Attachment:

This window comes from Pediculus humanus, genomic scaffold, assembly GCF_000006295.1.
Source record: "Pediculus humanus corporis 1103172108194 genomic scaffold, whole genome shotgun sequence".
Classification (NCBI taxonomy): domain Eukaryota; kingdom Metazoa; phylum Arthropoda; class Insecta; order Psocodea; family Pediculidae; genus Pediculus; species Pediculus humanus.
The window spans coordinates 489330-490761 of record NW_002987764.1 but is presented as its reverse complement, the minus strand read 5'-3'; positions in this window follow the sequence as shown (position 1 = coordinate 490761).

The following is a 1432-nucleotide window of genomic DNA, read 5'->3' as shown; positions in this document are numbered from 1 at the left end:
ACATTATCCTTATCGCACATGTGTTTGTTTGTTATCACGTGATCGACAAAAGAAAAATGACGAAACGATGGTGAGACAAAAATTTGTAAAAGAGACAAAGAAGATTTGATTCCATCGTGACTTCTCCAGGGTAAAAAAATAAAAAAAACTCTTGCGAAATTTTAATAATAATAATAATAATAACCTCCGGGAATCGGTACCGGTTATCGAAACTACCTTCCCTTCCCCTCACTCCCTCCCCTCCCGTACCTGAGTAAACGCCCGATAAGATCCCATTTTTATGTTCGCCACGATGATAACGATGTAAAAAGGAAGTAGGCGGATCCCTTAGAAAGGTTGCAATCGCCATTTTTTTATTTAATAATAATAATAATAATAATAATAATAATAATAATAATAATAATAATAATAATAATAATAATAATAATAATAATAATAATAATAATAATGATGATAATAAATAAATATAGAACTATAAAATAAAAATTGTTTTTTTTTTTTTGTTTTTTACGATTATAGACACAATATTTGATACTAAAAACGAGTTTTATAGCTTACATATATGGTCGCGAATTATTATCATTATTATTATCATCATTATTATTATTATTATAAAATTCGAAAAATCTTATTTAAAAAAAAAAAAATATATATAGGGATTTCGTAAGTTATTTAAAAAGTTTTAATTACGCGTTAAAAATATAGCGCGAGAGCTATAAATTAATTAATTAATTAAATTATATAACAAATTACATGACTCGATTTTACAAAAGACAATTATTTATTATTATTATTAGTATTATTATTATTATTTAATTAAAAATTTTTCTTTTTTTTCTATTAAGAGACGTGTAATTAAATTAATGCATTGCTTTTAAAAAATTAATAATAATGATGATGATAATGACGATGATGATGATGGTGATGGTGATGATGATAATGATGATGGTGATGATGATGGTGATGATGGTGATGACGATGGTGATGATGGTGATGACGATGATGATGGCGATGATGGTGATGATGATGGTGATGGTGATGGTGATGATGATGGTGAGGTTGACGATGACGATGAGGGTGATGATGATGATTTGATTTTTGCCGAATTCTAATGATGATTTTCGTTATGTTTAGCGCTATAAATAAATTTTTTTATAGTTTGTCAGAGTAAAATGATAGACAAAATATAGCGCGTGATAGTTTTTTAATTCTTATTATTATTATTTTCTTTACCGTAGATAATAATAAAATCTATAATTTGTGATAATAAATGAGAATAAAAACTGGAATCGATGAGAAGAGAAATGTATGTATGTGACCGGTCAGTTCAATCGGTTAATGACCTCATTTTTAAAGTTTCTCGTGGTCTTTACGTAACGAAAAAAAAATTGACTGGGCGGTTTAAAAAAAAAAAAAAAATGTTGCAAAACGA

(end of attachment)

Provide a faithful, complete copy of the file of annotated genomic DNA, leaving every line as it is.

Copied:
This window comes from Pediculus humanus, genomic scaffold, assembly GCF_000006295.1.
Source record: "Pediculus humanus corporis 1103172108194 genomic scaffold, whole genome shotgun sequence".
Classification (NCBI taxonomy): domain Eukaryota; kingdom Metazoa; phylum Arthropoda; class Insecta; order Psocodea; family Pediculidae; genus Pediculus; species Pediculus humanus.
The window spans coordinates 489330-490761 of record NW_002987764.1 but is presented as its reverse complement, the minus strand read 5'-3'; positions in this window follow the sequence as shown (position 1 = coordinate 490761).

The following is a 1432-nucleotide window of genomic DNA, read 5'->3' as shown; positions in this document are numbered from 1 at the left end:
ACATTATCCTTATCGCACATGTGTTTGTTTGTTATCACGTGATCGACAAAAGAAAAATGACGAAACGATGGTGAGACAAAAATTTGTAAAAGAGACAAAGAAGATTTGATTCCATCGTGACTTCTCCAGGGTAAAAAAATAAAAAAAACTCTTGCGAAATTTTAATAATAATAATAATAATAACCTCCGGGAATCGGTACCGGTTATCGAAACTACCTTCCCTTCCCCTCACTCCCTCCCCTCCCGTACCTGAGTAAACGCCCGATAAGATCCCATTTTTATGTTCGCCACGATGATAACGATGTAAAAAGGAAGTAGGCGGATCCCTTAGAAAGGTTGCAATCGCCATTTTTTTATTTAATAATAATAATAATAATAATAATAATAATAATAATAATAATAATAATAATAATAATAATAATAATAATAATAATAATAATAATAATAATGATGATAATAAATAAATATAGAACTATAAAATAAAAATTGTTTTTTTTTTTTTGTTTTTTACGATTATAGACACAATATTTGATACTAAAAACGAGTTTTATAGCTTACATATATGGTCGCGAATTATTATCATTATTATTATCATCATTATTATTATTATTATAAAATTCGAAAAATCTTATTTAAAAAAAAAAAAATATATATAGGGATTTCGTAAGTTATTTAAAAAGTTTTAATTACGCGTTAAAAATATAGCGCGAGAGCTATAAATTAATTAATTAATTAAATTATATAACAAATTACATGACTCGATTTTACAAAAGACAATTATTTATTATTATTATTAGTATTATTATTATTATTTAATTAAAAATTTTTCTTTTTTTTCTATTAAGAGACGTGTAATTAAATTAATGCATTGCTTTTAAAAAATTAATAATAATGATGATGATAATGACGATGATGATGATGGTGATGGTGATGATGATAATGATGATGGTGATGATGATGGTGATGATGGTGATGACGATGGTGATGATGGTGATGACGATGATGATGGCGATGATGGTGATGATGATGGTGATGGTGATGGTGATGATGATGGTGAGGTTGACGATGACGATGAGGGTGATGATGATGATTTGATTTTTGCCGAATTCTAATGATGATTTTCGTTATGTTTAGCGCTATAAATAAATTTTTTTATAGTTTGTCAGAGTAAAATGATAGACAAAATATAGCGCGTGATAGTTTTTTAATTCTTATTATTATTATTTTCTTTACCGTAGATAATAATAAAATCTATAATTTGTGATAATAAATGAGAATAAAAACTGGAATCGATGAGAAGAGAAATGTATGTATGTGACCGGTCAGTTCAATCGGTTAATGACCTCATTTTTAAAGTTTCTCGTGGTCTTTACGTAACGAAAAAAAAATTGACTGGGCGGTTTAAAAAAAAAAAAAAAATGTTGCAAAACGA